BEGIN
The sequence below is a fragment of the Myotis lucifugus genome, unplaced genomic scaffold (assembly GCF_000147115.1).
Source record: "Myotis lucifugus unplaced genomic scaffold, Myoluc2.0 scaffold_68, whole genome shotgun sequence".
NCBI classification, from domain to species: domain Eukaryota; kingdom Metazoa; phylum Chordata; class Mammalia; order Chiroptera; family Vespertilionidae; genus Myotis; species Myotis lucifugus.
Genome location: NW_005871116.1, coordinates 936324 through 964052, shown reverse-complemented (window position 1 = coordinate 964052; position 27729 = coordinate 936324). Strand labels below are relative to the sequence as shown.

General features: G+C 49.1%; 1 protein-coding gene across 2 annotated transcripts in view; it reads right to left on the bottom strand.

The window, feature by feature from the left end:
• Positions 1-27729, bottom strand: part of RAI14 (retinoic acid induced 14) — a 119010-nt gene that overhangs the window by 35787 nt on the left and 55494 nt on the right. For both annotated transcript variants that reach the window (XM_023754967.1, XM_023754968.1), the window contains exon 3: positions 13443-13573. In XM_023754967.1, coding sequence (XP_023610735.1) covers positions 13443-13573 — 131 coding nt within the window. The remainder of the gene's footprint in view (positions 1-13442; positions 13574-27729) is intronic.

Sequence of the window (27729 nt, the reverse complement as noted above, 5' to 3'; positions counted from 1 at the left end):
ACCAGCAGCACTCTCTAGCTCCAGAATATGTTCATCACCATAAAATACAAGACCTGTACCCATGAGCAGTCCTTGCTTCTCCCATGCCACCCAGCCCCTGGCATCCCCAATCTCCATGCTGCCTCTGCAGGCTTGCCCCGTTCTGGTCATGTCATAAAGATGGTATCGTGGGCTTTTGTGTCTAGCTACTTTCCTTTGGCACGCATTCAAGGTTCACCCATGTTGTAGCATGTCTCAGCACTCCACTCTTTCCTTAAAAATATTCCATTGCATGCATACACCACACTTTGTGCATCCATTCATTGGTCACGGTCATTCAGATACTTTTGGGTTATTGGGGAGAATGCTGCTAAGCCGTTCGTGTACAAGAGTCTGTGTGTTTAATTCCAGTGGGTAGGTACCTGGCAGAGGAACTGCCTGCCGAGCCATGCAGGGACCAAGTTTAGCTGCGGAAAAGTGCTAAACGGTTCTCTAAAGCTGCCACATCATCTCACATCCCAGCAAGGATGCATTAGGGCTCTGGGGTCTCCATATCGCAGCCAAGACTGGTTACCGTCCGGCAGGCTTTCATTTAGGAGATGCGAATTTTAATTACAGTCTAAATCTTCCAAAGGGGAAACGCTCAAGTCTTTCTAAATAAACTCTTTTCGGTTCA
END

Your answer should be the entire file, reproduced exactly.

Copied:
The sequence below is a fragment of the Myotis lucifugus genome, unplaced genomic scaffold (assembly GCF_000147115.1).
Source record: "Myotis lucifugus unplaced genomic scaffold, Myoluc2.0 scaffold_68, whole genome shotgun sequence".
NCBI classification, from domain to species: domain Eukaryota; kingdom Metazoa; phylum Chordata; class Mammalia; order Chiroptera; family Vespertilionidae; genus Myotis; species Myotis lucifugus.
Genome location: NW_005871116.1, coordinates 936324 through 964052, shown reverse-complemented (window position 1 = coordinate 964052; position 27729 = coordinate 936324). Strand labels below are relative to the sequence as shown.

General features: G+C 49.1%; 1 protein-coding gene across 2 annotated transcripts in view; it reads right to left on the bottom strand.

The window, feature by feature from the left end:
• Positions 1-27729, bottom strand: part of RAI14 (retinoic acid induced 14) — a 119010-nt gene that overhangs the window by 35787 nt on the left and 55494 nt on the right. For both annotated transcript variants that reach the window (XM_023754967.1, XM_023754968.1), the window contains exon 3: positions 13443-13573. In XM_023754967.1, coding sequence (XP_023610735.1) covers positions 13443-13573 — 131 coding nt within the window. The remainder of the gene's footprint in view (positions 1-13442; positions 13574-27729) is intronic.

Sequence of the window (27729 nt, the reverse complement as noted above, 5' to 3'; positions counted from 1 at the left end):
ACCAGCAGCACTCTCTAGCTCCAGAATATGTTCATCACCATAAAATACAAGACCTGTACCCATGAGCAGTCCTTGCTTCTCCCATGCCACCCAGCCCCTGGCATCCCCAATCTCCATGCTGCCTCTGCAGGCTTGCCCCGTTCTGGTCATGTCATAAAGATGGTATCGTGGGCTTTTGTGTCTAGCTACTTTCCTTTGGCACGCATTCAAGGTTCACCCATGTTGTAGCATGTCTCAGCACTCCACTCTTTCCTTAAAAATATTCCATTGCATGCATACACCACACTTTGTGCATCCATTCATTGGTCACGGTCATTCAGATACTTTTGGGTTATTGGGGAGAATGCTGCTAAGCCGTTCGTGTACAAGAGTCTGTGTGTTTAATTCCAGTGGGTAGGTACCTGGCAGAGGAACTGCCTGCCGAGCCATGCAGGGACCAAGTTTAGCTGCGGAAAAGTGCTAAACGGTTCTCTAAAGCTGCCACATCATCTCACATCCCAGCAAGGATGCATTAGGGCTCTGGGGTCTCCATATCGCAGCCAAGACTGGTTACCGTCCGGCAGGCTTTCATTTAGGAGATGCGAATTTTAATTACAGTCTAAATCTTCCAAAGGGGAAACGCTCAAGTCTTTCTAAATAAACTCTTTTCGGTTCA